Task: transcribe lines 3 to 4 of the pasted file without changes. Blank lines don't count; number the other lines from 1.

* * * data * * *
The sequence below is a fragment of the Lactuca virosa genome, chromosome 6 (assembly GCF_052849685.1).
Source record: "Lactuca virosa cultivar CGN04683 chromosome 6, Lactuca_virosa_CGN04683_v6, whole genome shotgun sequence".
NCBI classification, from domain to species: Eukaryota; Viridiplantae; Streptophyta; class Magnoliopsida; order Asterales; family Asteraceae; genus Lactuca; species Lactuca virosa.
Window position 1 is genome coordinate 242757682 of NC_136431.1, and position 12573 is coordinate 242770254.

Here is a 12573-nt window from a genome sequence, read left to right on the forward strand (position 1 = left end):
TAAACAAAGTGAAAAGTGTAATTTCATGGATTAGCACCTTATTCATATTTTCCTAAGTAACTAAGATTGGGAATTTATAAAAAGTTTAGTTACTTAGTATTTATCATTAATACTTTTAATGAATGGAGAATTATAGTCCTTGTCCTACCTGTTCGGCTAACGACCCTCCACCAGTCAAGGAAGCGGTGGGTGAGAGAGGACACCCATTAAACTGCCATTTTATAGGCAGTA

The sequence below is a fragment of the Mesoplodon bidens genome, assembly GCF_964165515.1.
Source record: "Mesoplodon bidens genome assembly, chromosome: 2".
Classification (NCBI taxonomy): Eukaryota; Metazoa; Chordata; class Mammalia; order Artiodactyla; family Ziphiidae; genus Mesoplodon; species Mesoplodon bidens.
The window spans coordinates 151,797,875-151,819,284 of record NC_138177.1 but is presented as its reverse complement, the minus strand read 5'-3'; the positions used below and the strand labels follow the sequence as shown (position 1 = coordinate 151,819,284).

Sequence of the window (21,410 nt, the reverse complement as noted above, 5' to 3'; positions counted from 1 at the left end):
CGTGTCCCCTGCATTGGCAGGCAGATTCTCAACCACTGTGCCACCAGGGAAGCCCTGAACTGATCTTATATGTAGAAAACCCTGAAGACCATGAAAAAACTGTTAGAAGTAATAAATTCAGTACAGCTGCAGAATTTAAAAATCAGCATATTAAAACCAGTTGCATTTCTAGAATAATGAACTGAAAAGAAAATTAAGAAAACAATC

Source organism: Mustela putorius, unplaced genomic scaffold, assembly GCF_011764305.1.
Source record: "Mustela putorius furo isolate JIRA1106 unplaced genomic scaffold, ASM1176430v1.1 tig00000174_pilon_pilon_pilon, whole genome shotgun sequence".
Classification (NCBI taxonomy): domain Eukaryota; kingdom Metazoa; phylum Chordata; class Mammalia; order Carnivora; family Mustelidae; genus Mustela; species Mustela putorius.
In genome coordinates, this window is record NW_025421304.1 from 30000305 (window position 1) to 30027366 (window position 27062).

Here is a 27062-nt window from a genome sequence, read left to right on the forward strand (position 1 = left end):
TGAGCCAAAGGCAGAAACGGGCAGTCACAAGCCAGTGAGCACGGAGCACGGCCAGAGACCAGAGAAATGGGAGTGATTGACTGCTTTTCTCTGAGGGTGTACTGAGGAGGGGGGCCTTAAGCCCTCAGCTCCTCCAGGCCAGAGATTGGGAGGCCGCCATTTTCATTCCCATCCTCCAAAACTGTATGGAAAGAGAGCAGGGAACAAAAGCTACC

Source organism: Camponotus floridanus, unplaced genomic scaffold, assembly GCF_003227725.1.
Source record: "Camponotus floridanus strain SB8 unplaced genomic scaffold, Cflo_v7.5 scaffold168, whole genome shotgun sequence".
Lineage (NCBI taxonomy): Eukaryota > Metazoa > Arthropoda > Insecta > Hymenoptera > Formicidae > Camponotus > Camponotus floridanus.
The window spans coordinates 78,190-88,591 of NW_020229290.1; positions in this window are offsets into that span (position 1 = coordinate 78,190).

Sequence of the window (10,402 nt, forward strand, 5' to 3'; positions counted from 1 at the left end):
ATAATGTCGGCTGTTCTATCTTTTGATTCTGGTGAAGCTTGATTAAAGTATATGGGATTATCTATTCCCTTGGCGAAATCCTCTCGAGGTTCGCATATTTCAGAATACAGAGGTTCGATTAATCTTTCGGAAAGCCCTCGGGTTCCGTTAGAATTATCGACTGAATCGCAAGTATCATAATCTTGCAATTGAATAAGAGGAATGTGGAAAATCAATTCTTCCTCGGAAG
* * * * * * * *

NCBI classification, from domain to species: Eukaryota; Viridiplantae; Streptophyta; class Magnoliopsida; order Asterales; family Asteraceae; genus Lactuca; species Lactuca virosa.
Window position 1 is genome coordinate 242757682 of NC_136431.1, and position 12573 is coordinate 242770254.